The writing pastes known prior to my invention are generally unsatisfactory and cause trouble with the pen as the properties required of such pasty writing materials are such that when enclosed in the pen they should remain viscous enough to ooze or be forced toward the writing ball, and yet while being deposited on the writing surface in the act of writing should dry with considerable rapidity. Writing pastes known prior to my invention have been such as to lead to the cloeging of the ball in its inclosure owing to the drying of the paste on the exposed surface of the ball and in the gap between the ball and the wall of its inclosure. Such writing pastes as known prior to my invention have lacked the property of remaining at a suiliciently low viscosity for considerable periods of time on exposure to air as to ensure that the ball can at all times turn freely so as to convey the writing paste properly to the writing surface, and not only write satisfactorily and eiilclently but at the same time prevent the ball from clogging up, thus rendering the writing operation either impossible or unsatisfactory. My new writing paste fulfills two apparently contradictory conditions as regards its humidity content in that it enables satisfactory and continuous operation of the pen when de-' these two materials are such that they can readily be separated by physical means as, for example, by absorption into the writing surface, but will when exposed to air on a non-absorptive surface remain intheir original pasty condition so 2 that the writing ball will at all times be surrounded by a sufllciently fluid paste to enable proper delivery of the paste during writing, and will also enable the rapid drying of that portion of the writing material on the paper which has not been absorbed by the paper.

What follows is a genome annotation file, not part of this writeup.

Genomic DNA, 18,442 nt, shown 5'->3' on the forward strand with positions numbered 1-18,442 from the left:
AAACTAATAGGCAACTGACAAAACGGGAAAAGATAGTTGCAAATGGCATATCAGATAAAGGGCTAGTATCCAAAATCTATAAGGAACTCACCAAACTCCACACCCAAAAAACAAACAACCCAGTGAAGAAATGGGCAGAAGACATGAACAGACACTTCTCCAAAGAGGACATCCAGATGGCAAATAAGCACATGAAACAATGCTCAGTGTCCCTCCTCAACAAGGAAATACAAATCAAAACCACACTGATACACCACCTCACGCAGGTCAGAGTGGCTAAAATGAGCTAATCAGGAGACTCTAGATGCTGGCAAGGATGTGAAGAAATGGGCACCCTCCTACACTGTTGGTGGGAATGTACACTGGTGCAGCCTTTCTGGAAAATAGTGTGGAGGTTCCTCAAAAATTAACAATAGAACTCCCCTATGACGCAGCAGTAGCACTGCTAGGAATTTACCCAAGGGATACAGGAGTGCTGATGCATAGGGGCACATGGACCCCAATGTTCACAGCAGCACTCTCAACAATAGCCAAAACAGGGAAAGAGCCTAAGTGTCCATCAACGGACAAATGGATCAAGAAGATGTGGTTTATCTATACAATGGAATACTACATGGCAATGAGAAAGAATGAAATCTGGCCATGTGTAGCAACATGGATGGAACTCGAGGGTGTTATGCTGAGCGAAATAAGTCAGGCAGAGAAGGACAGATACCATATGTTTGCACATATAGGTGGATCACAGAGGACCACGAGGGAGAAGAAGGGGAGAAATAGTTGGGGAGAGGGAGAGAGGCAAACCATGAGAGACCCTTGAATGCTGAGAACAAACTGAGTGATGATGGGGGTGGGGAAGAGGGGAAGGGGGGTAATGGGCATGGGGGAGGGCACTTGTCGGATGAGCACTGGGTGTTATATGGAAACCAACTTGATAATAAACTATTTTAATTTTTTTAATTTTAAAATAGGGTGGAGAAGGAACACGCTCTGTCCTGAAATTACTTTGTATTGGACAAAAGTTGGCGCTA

By selecting as the drying component a material which is not absorbed by the writing paper or the like, and for the non-drying component a substance readily absorbed by such writing surfaces. the components will when the paste is deposited on said surfaces in the act of writing become rapidly separated, the non-absorbing rapidly drying component remaining exposed to the air on the writing surface for quick drying, and the non-drying component absorbed into the material of the writing paper or the like. The sticky or tacky drying material may consist, for example, of a glue or any polysaccharide, and the non-drying substance may be composed of a cholesterised oil or, for example, glycerin. In general, it has been found convenient to use for the non-drying material a fatty or fat-like substance which shall at least have the properties of the fatty or greasy bodies, as I have found that such materials not only act as lubricants for the ball but satisfactorily fulfill all of the other requirements of a writing paste according to the present invention.